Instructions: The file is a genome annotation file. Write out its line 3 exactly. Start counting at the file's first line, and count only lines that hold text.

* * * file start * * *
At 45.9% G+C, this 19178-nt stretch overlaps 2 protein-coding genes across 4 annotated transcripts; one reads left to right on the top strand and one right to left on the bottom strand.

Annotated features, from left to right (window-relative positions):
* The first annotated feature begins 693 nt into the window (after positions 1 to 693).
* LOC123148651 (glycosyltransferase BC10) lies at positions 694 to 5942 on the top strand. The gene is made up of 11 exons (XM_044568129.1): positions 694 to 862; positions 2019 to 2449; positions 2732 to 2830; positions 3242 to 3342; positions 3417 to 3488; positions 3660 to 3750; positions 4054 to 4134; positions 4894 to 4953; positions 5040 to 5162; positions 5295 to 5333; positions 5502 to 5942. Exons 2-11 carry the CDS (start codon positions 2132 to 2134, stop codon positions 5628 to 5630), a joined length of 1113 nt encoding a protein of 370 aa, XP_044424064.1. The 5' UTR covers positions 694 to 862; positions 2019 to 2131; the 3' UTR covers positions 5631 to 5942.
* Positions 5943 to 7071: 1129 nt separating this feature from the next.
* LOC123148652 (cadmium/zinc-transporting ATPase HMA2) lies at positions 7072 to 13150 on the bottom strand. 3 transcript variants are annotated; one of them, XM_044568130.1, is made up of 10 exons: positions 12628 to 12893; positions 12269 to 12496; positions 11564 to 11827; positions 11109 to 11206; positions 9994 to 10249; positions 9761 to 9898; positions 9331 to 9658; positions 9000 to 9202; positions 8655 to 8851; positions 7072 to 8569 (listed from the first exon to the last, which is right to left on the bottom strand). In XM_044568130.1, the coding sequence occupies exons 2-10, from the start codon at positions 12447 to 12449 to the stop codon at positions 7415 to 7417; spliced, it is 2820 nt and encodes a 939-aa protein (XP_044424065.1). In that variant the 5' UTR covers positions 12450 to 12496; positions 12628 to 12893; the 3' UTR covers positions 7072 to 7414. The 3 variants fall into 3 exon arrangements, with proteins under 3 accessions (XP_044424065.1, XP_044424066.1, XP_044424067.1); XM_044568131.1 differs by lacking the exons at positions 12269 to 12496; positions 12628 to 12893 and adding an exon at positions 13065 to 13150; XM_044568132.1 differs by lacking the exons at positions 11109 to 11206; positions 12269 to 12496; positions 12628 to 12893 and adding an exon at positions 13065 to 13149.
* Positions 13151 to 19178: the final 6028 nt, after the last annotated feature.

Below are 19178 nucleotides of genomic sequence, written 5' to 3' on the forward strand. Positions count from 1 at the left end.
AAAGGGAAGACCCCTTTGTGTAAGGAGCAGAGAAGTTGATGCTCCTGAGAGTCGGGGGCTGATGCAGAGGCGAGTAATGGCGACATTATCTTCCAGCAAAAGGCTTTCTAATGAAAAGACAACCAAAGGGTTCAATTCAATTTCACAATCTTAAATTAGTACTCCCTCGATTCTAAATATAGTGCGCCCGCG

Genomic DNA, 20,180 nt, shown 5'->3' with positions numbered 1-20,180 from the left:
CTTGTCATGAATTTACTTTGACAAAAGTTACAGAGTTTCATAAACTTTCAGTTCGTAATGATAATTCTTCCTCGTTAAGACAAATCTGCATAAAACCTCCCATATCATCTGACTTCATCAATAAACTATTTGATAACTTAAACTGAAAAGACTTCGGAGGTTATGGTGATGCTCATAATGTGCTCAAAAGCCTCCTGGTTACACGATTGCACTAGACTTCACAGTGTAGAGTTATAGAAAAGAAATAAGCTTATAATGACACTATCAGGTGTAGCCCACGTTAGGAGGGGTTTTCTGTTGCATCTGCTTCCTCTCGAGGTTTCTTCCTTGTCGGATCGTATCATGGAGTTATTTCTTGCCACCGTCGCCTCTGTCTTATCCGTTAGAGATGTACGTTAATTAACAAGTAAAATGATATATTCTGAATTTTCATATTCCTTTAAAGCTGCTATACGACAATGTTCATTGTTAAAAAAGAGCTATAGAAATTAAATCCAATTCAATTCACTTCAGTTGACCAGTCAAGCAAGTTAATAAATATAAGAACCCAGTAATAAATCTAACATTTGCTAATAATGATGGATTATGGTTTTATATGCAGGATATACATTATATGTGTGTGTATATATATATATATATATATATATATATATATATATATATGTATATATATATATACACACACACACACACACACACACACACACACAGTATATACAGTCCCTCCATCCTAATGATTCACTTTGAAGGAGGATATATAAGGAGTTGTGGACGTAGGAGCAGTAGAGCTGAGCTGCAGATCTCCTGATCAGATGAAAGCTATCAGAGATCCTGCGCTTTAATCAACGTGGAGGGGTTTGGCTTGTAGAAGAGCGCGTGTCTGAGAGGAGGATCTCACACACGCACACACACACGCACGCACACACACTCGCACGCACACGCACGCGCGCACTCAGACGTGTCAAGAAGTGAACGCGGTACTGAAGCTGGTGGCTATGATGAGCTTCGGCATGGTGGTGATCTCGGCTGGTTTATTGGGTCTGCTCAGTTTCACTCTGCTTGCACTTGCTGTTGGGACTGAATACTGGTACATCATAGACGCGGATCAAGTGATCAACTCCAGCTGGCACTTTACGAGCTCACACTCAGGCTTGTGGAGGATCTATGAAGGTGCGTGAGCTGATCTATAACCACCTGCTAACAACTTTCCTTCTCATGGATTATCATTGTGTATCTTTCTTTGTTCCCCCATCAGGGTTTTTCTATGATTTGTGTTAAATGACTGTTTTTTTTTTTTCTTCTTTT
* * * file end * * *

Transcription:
* The first annotated feature begins 693 nt into the window (after positions 1 to 693).